Payment Banks are outcome of Dr. Nachiket Mor committee recommendations to cater to the lower income groups and small businesses.
Payments bank comes under a differentiated bank licence since it cannot offer all the services that a commercial bank offers. Reserve Bank of India (RBI) grants two types of banking licences - universal bank licence and differentiated bank licence.
Credit risk is not involved with the Payments Bank. It can carry out most banking operations but cannot advance loans or issue credit cards.
Payment Banks can accept a restricted deposit, which is currently limited to Rs 100,000 per customer.
Both current account and savings accounts can be operated by such banks. It can accept demand deposits only i.e. savings and current accounts, not time deposits.
Payments banks can issue ATM cards or debit cards and provide online or mobile banking.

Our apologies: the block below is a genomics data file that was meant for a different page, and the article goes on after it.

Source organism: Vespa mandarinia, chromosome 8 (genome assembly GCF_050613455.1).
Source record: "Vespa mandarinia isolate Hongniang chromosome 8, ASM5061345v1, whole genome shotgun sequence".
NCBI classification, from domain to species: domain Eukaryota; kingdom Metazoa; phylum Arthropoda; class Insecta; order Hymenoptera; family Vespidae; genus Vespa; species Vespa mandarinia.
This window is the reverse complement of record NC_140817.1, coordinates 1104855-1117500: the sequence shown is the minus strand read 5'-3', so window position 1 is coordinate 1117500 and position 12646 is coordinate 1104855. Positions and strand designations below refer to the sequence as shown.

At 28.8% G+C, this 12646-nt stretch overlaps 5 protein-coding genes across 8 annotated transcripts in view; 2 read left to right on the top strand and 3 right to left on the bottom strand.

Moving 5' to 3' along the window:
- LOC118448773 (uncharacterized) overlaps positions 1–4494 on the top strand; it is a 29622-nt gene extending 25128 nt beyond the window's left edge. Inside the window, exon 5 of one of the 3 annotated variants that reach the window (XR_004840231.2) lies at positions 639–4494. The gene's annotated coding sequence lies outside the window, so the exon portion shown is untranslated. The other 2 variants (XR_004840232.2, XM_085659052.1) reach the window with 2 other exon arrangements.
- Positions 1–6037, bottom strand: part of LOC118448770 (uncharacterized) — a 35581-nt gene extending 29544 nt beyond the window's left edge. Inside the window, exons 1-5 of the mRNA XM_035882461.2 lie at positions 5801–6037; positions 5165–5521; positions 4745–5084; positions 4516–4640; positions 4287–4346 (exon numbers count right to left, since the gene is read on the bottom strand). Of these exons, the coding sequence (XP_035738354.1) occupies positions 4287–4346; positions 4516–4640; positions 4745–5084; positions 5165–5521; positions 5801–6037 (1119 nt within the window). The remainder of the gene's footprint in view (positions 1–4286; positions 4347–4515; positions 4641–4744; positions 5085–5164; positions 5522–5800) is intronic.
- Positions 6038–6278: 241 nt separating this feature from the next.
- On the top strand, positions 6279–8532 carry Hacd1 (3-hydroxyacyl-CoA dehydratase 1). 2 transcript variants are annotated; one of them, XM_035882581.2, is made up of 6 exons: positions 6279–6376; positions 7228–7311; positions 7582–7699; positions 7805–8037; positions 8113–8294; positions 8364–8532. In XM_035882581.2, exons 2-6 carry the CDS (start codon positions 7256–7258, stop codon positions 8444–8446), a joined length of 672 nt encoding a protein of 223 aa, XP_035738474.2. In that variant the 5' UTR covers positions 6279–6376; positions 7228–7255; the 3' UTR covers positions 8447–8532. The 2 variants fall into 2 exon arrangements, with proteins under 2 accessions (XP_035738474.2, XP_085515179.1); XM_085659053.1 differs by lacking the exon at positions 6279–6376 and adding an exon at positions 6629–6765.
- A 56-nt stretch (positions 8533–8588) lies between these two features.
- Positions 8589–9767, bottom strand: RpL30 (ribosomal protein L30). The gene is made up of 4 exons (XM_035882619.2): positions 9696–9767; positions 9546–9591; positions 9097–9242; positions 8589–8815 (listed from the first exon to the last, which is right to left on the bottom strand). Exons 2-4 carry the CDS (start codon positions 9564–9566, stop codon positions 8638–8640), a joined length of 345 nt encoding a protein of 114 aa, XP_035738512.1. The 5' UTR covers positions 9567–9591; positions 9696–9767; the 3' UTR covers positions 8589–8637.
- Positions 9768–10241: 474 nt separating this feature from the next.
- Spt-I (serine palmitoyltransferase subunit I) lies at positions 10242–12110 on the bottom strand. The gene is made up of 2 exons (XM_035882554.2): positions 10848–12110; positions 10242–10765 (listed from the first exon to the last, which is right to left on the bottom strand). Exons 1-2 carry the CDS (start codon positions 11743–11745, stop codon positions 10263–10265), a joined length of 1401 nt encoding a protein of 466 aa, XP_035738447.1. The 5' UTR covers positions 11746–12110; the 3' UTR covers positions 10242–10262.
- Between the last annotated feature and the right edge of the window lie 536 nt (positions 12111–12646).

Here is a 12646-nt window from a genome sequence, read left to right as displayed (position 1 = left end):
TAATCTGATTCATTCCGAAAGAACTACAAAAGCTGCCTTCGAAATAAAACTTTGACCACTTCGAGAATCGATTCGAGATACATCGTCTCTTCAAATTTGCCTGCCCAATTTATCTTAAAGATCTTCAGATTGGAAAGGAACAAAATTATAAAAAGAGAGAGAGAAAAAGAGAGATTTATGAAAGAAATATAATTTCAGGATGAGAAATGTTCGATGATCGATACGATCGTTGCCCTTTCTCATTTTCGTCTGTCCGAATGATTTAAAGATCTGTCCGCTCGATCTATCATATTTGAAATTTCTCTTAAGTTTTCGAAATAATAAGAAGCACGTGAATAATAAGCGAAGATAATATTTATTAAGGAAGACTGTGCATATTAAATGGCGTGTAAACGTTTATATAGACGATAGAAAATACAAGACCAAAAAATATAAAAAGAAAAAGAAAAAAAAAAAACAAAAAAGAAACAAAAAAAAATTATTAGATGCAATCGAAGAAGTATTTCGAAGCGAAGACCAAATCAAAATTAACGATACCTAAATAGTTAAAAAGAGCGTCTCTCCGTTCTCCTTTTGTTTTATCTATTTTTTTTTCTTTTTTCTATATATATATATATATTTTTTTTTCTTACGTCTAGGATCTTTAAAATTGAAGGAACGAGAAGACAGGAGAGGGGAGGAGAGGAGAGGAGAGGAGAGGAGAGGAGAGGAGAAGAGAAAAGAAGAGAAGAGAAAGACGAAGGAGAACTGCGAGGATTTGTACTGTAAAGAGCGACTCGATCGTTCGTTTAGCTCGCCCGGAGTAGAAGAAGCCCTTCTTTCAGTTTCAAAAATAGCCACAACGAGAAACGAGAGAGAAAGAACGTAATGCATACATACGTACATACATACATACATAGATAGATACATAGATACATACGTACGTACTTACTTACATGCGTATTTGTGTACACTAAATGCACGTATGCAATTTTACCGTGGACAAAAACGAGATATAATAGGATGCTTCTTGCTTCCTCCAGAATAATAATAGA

Payment Banks can also distribute non-risk sharing simple financial products like mutual fund units and insurance products, etc.
They cannot accept NRI deposits and are only allowed to invest the money received from customers' deposits into government securities.
Payments Banks are registered as a public limited company under the Companies Act, 2013.
It is governed by the provisions of the Banking Regulation Act, 1949; RBI Act, 1934; Foreign Exchange Management Act, 1999, Payment and Settlement Systems Act, 2007, other relevant Statutes and Directives.
Bharti Airtel set up India's first payments bank.
EligibilityEligible Promoters are - Resident individuals/professionals, NBFCs, Corporate Business Correspondents (BCs), mobile telephone companies, Supermarket chains, companies, real sector cooperatives.
Public sector entities can also apply to set up payments banks.
The minimum capital requirement is 100 crore.
They need to maintain a Cash Reserve Ratio (CRR).
Required to invest a minimum 75 per cent of its "demand deposit balances" in Statutory Liquidity Ratio (SLR) eligible Government securities/treasury bills with maturity up to one year.